Following is a sample business case formula for calculating the return on investment for video conferencing. This formula can be used in its entirety or broken apart, depending on the application requiring justification.
Videoconferencing Cost Justification Explanation of Categories and Formulas
A. The number of meetings held during the course of a year that could be displaced by videoconferencing is generally 20 to 50 percent.
B. Estimate the overall average meeting length. Videoconferences tend to be 20 to 30 percent shorter than in-person meetings.
C. Estimate the overall average number of attendees at a meeting. Videoconferences range from two to 20, but the average is four to six participants.
D. The number of meeting attendees who travel – usually 50 percent of the total number of participants.
E. Based on an overall annual remuneration of $60,000 (including bonuses) for the average attendee, add 30 percent overhead for benefits and divide by 1,900 hours worked per year. The average hourly compensation is $40 / hour.
F. Multiply the number of meetings by meeting length by average number of attendees by average wage per hour (A*B*C*E).
A. The total trips between two sites being analyzed (number of travelers * the number meetings or A*D).
B. Total travel costs including ground travel (personal mileage, rental car, taxi), airfare, meals and lodging.
C. Multiply number of roundtrips by the average cost per roundtrip (G*H).
A. The average length of time it takes a traveler to travel to and from the remote site.
B. The inverse of the time a traveler is actively pursuing work-related activities while traveling. If a traveler works 50 percent of the time, the traveler is non-productive 50 percent of the time.
C. Same as the average attendee wage (E).
D. Total trips between the two sites being analyzed (G).
E. Multiply the average travel time by the percent non-productive travel time by average traveler wage per hour by number of roundtrips (J*K*L*M).
A. Multiply number of meetings displaced by the videoconference meeting length (A*B).
B. Based on average facility / equipment costs of $100,000; a 50 percent utilization factor (4 hours per day); and with capital costs amortized over 5 years (includes accepted depreciation standards) – the cost per hour of one videoconferencing room is about $20 per hour (2 rooms are required).
C. Average cost per hour of usage is $75.
D. Add equipment / facility costs and transmission costs (P+Q).
A. Add annual meeting costs, annual travel costs and cost of non-productive time (F+I+N).
B. Add annual meeting costs and annual videoconferencing costs (F+R).
C. Subtract the cost of videoconferencing meetings from the cost of displaced conventional meetings (S-T).
Expanded Video Applications
Video conferencing technology provides a powerful communications tool. There are many ways to make the most out of the technology. It is not just a meeting tool. Once the equipment is in place, video conferencing can be used as a production facility. Use video conferencing equipment to record content, stream information to many, produce information, and create “webinars”.
Video conferencing sessions can be recorded for playback at a later date. This feature is useful for individuals unable to make the meeting or for archiving information to be viewed at a later date.
Meeting information can be sent (streamed) over existing networks to multiple sites, allowing them to view the meeting real time and not leave their work locations. This allows for increased meeting participation from those at a distance.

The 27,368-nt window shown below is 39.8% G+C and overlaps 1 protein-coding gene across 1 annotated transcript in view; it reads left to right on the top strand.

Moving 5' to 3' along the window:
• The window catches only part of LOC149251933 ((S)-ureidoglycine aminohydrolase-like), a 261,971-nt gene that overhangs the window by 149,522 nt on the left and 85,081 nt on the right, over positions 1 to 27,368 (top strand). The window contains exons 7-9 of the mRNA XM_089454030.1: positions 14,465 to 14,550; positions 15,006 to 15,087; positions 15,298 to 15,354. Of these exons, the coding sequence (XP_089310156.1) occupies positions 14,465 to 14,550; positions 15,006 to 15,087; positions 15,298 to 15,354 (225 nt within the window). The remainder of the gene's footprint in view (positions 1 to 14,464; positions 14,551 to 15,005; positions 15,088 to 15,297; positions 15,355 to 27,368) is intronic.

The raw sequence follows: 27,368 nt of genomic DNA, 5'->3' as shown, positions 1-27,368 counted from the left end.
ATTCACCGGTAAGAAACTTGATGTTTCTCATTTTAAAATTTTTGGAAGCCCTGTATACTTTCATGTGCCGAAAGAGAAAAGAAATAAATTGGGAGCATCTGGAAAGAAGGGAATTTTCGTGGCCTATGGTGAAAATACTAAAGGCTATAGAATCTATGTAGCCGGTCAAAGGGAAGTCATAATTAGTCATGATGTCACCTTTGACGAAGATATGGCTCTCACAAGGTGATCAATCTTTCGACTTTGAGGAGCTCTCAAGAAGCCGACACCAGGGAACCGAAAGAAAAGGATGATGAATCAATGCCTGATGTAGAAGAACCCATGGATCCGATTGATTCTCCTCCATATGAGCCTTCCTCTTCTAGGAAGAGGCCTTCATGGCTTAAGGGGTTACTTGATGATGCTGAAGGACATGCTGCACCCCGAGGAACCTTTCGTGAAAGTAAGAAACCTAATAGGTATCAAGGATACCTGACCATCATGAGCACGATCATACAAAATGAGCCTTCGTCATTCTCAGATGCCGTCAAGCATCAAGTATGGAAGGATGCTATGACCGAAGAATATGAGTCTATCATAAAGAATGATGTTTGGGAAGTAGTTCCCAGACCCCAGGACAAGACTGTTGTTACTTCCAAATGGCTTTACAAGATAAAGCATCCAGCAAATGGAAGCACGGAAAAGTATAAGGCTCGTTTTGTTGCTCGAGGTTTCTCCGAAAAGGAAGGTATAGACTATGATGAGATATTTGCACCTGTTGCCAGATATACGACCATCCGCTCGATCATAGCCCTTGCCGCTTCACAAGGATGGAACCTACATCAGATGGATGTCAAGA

Video conferencing technology can be used as a production facility to produce content to be disseminated to employees and customers. The information produced can be archived for retrieval at a later date or streamed to individuals as needed. Save time with HR training by using video conferencing equipment to present and record company policies. Create a special CEO message and send it out to all employees.
Video conferencing systems can be utilized to create events over the web where the video, the audio and the content are shared with distant participants. Known as “webinars”, these events are often used to share information given by a subject matter expert or to provide training.
Video Conferencing Applications
The four top applications why video conferencing is installed are: management meetings, sales & marketing meetings, for engineering, manufacturing or production, and for training. This does not preclude other groups from using the technology (i.e. the HR department, the legal department, and finance), but studies conducted by TRI have shown the primary reasons why firms install video conferencing relate to the top four applications noted above.
Additionally, video conferencing has been used for a variety of other applications including product demonstrations to new customers, “townhall” type meetings and HR training. Given the longevity of video conferencing usage, all industries have developed useful applications for video conferencing. It is no longer a matter of if you will use video conferencing, it is only a matter of when. Make your video conferencing system work for you to get your message to everyone, internally and externally.
The future of video conferencing is bright. Dynamic changes in the global communications environment – decreasing network & equipment costs and the need for businesses to compete in a global economy – will help propel the adoption and usage of video conferencing at a rapid rate. It is important for organizations to develop a plan to efficiently and effectively measure the ROI for video conferencing to ensure its successful and ongoing usage.
Users need to the get benefit of quality technology that works flawlessly, is easy to use, and designed to meet ongoing needs. Management wants to quantify cost savings and feel the technology is positively impacting the bottom line.
S. Ann Earon, Ph.D., is president of Telemanagement Resources International Inc. and Founding Chairperson of IMCCA, the non-profit industry association for collaborative conferencing. She can be reached via email at firstname.lastname@example.org.
Download the full whitepaper “DRIVING VIDEO CONFERENCING ROI” here